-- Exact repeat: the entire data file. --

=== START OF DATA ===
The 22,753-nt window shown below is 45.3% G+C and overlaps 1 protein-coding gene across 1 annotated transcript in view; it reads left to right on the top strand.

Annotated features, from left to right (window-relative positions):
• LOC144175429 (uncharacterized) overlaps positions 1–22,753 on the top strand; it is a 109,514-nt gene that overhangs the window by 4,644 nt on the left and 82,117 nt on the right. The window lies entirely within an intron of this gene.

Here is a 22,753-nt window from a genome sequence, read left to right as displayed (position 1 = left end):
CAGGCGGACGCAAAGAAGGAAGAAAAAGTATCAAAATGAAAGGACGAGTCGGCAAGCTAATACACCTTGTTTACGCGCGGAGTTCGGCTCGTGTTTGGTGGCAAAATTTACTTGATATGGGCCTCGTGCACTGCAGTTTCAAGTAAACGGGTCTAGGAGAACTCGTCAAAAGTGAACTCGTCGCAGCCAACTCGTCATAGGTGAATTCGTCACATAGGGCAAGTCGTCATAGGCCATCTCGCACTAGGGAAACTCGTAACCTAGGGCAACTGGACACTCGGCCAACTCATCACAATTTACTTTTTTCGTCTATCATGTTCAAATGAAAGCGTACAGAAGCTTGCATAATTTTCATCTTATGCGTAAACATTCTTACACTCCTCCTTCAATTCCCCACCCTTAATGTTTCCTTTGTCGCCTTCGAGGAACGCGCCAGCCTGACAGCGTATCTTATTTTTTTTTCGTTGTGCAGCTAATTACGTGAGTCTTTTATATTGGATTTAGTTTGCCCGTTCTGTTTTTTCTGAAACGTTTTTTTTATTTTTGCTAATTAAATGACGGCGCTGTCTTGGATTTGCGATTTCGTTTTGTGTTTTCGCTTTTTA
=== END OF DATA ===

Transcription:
The 22,753-nt window shown below is 45.3% G+C and overlaps 1 protein-coding gene across 1 annotated transcript in view; it reads left to right on the top strand.

Annotated features, from left to right (window-relative positions):
• LOC144175429 (uncharacterized) overlaps positions 1–22,753 on the top strand; it is a 109,514-nt gene that overhangs the window by 4,644 nt on the left and 82,117 nt on the right. The window lies entirely within an intron of this gene.

Here is a 22,753-nt window from a genome sequence, read left to right as displayed (position 1 = left end):
CAGGCGGACGCAAAGAAGGAAGAAAAAGTATCAAAATGAAAGGACGAGTCGGCAAGCTAATACACCTTGTTTACGCGCGGAGTTCGGCTCGTGTTTGGTGGCAAAATTTACTTGATATGGGCCTCGTGCACTGCAGTTTCAAGTAAACGGGTCTAGGAGAACTCGTCAAAAGTGAACTCGTCGCAGCCAACTCGTCATAGGTGAATTCGTCACATAGGGCAAGTCGTCATAGGCCATCTCGCACTAGGGAAACTCGTAACCTAGGGCAACTGGACACTCGGCCAACTCATCACAATTTACTTTTTTCGTCTATCATGTTCAAATGAAAGCGTACAGAAGCTTGCATAATTTTCATCTTATGCGTAAACATTCTTACACTCCTCCTTCAATTCCCCACCCTTAATGTTTCCTTTGTCGCCTTCGAGGAACGCGCCAGCCTGACAGCGTATCTTATTTTTTTTTCGTTGTGCAGCTAATTACGTGAGTCTTTTATATTGGATTTAGTTTGCCCGTTCTGTTTTTTCTGAAACGTTTTTTTTATTTTTGCTAATTAAATGACGGCGCTGTCTTGGATTTGCGATTTCGTTTTGTGTTTTCGCTTTTTA